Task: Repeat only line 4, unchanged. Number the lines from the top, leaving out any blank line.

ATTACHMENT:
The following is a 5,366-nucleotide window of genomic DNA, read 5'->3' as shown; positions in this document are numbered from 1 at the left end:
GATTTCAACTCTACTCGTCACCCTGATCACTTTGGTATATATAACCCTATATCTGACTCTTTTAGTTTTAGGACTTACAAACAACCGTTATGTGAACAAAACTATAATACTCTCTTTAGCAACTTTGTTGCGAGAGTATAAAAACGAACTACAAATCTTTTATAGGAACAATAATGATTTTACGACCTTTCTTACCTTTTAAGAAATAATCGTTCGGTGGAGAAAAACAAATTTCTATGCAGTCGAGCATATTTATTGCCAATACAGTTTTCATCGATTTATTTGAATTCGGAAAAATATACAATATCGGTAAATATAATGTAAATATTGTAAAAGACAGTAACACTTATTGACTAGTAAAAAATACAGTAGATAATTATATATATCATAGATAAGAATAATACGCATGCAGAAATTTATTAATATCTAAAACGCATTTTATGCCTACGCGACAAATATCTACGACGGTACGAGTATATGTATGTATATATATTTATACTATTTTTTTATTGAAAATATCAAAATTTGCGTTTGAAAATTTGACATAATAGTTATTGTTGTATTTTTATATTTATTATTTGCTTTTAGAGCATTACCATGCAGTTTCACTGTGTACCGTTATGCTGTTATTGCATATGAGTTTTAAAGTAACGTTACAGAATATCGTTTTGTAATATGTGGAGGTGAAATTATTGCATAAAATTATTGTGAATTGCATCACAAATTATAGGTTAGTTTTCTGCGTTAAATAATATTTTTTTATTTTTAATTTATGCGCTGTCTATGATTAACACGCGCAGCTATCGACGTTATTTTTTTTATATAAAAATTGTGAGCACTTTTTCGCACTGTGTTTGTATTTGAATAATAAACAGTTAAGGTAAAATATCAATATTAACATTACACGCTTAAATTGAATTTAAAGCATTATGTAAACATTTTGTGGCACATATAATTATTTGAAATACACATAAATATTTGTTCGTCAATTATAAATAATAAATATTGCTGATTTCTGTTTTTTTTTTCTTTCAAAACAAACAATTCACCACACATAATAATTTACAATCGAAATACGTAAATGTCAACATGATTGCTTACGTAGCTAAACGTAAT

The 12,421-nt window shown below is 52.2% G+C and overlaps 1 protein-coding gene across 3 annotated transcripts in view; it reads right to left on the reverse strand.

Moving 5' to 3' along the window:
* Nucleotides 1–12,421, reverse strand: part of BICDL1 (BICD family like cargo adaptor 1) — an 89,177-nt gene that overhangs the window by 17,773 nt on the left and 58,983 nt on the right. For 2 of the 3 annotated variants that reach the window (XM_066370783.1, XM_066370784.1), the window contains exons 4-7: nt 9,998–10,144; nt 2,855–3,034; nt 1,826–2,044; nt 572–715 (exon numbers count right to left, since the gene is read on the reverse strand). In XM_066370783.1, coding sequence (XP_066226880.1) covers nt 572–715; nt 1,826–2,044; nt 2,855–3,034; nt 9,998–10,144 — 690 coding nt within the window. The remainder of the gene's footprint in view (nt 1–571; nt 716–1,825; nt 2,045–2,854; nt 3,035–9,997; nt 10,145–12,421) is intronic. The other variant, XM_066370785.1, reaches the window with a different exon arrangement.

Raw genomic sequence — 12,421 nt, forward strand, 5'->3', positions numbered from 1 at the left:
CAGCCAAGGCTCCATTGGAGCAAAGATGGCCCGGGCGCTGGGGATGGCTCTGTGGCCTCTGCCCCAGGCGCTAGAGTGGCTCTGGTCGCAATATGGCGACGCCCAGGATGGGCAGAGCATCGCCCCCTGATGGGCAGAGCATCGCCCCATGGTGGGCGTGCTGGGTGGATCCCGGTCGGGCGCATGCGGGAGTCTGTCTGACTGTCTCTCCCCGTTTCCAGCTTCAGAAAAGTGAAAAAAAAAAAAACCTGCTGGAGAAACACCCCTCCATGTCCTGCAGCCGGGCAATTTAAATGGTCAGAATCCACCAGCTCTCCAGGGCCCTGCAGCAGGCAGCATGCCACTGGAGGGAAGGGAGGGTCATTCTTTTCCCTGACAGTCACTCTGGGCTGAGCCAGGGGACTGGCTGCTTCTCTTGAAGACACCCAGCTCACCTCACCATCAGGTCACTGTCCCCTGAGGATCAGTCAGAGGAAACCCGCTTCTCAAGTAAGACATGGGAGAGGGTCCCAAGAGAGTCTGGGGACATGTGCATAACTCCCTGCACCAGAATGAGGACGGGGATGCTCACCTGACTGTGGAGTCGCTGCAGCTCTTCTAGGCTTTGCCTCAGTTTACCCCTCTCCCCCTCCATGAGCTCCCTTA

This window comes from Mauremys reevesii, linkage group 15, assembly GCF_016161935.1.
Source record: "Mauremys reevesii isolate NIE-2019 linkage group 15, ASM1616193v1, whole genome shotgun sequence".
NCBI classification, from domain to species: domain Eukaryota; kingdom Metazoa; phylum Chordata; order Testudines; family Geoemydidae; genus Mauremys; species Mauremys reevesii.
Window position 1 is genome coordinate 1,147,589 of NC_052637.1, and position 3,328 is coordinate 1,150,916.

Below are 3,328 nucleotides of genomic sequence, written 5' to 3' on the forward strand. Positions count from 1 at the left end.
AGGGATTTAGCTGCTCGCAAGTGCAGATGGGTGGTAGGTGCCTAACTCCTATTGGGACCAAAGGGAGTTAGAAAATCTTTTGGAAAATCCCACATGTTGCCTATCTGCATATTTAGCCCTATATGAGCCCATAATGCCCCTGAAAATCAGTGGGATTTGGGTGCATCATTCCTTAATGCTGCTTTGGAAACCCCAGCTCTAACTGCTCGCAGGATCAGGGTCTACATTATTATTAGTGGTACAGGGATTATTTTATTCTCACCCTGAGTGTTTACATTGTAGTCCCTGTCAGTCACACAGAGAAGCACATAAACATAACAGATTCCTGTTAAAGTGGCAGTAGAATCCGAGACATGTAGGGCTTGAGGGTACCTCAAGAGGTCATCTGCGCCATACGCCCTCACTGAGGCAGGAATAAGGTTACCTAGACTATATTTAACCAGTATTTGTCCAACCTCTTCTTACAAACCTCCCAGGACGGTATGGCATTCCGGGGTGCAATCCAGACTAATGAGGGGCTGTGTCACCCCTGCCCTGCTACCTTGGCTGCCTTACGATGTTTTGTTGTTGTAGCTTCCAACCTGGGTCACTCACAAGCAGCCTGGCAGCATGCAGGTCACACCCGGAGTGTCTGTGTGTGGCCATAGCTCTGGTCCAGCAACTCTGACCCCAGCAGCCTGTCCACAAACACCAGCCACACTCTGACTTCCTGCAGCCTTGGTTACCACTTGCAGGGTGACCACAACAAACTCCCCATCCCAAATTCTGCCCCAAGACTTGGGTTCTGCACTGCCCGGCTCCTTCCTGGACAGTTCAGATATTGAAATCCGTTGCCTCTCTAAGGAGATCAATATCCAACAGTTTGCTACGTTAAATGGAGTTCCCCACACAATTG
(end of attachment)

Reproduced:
Moving 5' to 3' along the window: